How to Deal With the 5 Most Negative Types of Co-workers
I used to work with a colleague on the opposite coast, so her day started three hours before mine. And so, it was quite typical to check my voicemail first thing in the morning and hear an angry voice: “Lea, it’s Petra. Call me as soon as you get in.” Just listening her messages was exhausting, and the return phone calls were equally draining. Not a fun way to start the day.
In my entire career, she was the most difficult person I’ve ever worked with. You see, Petra was incredibly negative. Every conversation was full of drama: She’d ramble on about a bunch of issues she was having with a partner company, for example, then tell me I’d better get them straightened out. In the end, not only did I have to put out fires with the partner, but I also had to fight battles on my own team to get anything done. (It’s comical to note that I outranked Petra—and that she had created nearly all of the problems!)
Now, I’m sure there’s some deep and weighty scientific reason why negative people are such energy sucks. But all I know is, they just are. And when you’re surrounded by them, it’s certainly a challenge, as both a manager and a colleague. That said, you can’t control other people; the only thing you can control is the way you choose to respond to them. With that in mind, I like to think of workplace negativity as an opportunity to hone self-advocacy, assertiveness, and boundary skills. (Petra sure taught me how to do that!)
Here are some of the most common types of negative workplace personalities I’ve encountered—and some ideas on how to effectively deal with them.
1. The Bad News Bears
Like Petra, these folks revel in the negative. They can’t wait to tell you that the supplier made a mistake, the executive is ticked off, and someone’s head is going to roll. But as much as they thrive on sharing this negativity, it’s incredibly draining for you. (With good reason: Research shows that workplace negativity creates a toxic environment that has an adverse impact on your mental, emotional, and physical well-being.)
Deal with the real issue at hand—if in fact there is one—and then walk away. I became a master at this when I was forced to listen to Petra’s travails. If there was something I could do to help the situation, I did it (like sucking it up and calling the client she’d ticked off. I also worked on managing my own stress level by simply listening quietly or asking clarifying questions until I could end the conversation).
But mostly, her spiels were non-productive venting sessions that certainly didn’t deserve much of my time. To exit the conversation gracefully (and quickly), try using quick getaway phrases, like “I have a phone call I need to jump on,” or “I need to prep for the meeting this afternoon.”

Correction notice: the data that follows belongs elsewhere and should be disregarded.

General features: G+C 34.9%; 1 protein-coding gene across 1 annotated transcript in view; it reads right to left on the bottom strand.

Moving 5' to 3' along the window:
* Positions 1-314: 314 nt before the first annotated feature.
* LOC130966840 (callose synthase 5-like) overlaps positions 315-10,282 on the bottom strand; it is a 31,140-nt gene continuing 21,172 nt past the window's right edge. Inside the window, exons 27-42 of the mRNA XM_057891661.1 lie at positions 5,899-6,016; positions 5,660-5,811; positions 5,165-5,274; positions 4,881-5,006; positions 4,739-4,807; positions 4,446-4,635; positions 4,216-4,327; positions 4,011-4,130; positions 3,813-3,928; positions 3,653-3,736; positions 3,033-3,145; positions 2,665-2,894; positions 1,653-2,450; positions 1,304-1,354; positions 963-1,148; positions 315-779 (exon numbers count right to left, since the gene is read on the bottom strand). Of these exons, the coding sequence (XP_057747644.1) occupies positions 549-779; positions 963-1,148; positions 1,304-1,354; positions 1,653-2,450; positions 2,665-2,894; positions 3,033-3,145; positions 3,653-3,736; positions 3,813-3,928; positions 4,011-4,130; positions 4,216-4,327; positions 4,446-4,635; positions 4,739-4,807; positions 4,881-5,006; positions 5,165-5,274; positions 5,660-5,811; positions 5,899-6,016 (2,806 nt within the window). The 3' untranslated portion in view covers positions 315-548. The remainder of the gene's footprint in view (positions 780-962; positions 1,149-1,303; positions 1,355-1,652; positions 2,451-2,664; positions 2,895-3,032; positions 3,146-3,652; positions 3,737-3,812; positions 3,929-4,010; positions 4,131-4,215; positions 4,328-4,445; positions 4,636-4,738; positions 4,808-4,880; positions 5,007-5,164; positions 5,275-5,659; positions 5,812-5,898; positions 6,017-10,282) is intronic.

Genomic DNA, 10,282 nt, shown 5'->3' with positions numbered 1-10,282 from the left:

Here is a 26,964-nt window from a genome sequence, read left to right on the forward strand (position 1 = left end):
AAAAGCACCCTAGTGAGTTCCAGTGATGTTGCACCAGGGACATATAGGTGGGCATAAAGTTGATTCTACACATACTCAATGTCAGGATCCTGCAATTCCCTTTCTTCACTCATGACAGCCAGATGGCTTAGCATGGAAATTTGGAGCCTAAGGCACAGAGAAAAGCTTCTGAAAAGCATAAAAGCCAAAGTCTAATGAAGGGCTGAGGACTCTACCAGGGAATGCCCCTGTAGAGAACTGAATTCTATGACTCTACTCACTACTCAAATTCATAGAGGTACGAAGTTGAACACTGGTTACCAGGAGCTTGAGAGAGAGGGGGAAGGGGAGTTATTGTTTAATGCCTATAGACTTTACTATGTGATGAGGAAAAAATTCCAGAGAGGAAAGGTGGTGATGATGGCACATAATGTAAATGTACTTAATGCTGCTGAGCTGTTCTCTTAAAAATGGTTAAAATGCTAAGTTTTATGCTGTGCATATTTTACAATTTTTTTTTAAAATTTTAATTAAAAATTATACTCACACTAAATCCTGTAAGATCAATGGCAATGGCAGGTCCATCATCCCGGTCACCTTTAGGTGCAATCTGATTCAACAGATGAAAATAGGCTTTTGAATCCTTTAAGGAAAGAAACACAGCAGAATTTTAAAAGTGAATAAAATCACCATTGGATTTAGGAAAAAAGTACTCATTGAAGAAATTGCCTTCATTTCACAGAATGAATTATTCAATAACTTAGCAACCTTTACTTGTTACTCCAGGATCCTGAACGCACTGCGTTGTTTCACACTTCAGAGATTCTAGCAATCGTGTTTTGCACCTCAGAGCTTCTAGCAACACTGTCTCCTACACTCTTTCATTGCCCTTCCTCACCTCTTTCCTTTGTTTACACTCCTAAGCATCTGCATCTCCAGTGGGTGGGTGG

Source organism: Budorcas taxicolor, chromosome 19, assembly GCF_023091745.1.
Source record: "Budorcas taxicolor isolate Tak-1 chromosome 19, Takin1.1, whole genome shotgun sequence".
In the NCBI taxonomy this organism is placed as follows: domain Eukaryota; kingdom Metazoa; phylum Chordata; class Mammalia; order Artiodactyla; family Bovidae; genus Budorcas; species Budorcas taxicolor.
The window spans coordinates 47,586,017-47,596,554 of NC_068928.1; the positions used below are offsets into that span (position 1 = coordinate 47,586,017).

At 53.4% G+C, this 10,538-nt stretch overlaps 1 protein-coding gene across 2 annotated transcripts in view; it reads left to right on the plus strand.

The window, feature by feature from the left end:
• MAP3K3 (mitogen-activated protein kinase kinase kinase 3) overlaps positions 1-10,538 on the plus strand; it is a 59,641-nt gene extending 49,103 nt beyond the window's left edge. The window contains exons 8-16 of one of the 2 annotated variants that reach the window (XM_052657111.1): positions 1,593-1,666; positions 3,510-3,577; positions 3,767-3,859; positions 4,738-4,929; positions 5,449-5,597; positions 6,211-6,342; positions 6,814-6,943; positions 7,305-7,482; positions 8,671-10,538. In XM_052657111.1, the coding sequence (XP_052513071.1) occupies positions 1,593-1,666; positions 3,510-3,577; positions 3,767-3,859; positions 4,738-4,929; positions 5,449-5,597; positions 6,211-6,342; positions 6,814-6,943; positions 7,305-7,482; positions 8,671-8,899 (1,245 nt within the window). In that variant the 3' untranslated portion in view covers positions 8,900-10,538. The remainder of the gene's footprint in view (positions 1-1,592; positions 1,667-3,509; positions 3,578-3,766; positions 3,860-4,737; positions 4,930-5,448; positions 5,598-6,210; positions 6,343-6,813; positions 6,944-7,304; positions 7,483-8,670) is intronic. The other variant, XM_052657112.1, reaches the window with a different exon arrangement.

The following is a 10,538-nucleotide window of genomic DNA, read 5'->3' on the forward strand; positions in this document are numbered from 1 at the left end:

2. The Gossip Mongers
In a corporate environment, it can sometimes seem like the rumors never stop. Someone heard there’s going to be a layoff, a new manager was hired, half the department’s getting fired, or no one’s getting a raise. Substantiated or not, these rumors get repeated over and over, usually by the same people, who just love stirring up the worst-case scenario of what’s going on.
Gossip mongers often have little regard for fact. So, when I hear something outrageous or questionable, I push for real answers. “Oh, wow, that sounds pretty extreme. Is that a fact? Or did you hear that from someone?” You’ll quickly set the expectation that you won’t engage in frivolous chatter that’s not based in fact. In turn, gossips will likely steer clear of you because asking for facts takes all the fun out of it for them.
Another strategy is to express helplessness. When a co-worker starts spinning the gossip yarn (“I heard the boss knows that Sam’s looking for a new job—what do you think he’s going to do?”), shrug and say “I can’t help you with that one. Sorry.” If the gossiper pushes, don’t be afraid to establish your personal boundaries: “Actually, I don’t like to talk office politics; it’s not really any of my business.” Then excuse yourself from the conversation.
3. The Drama Queens (or Kings)
These spotlight-lovers have a high need for attention, and they often drain their co-workers’ time and energy by the dramatics they employ in search of the spotlight.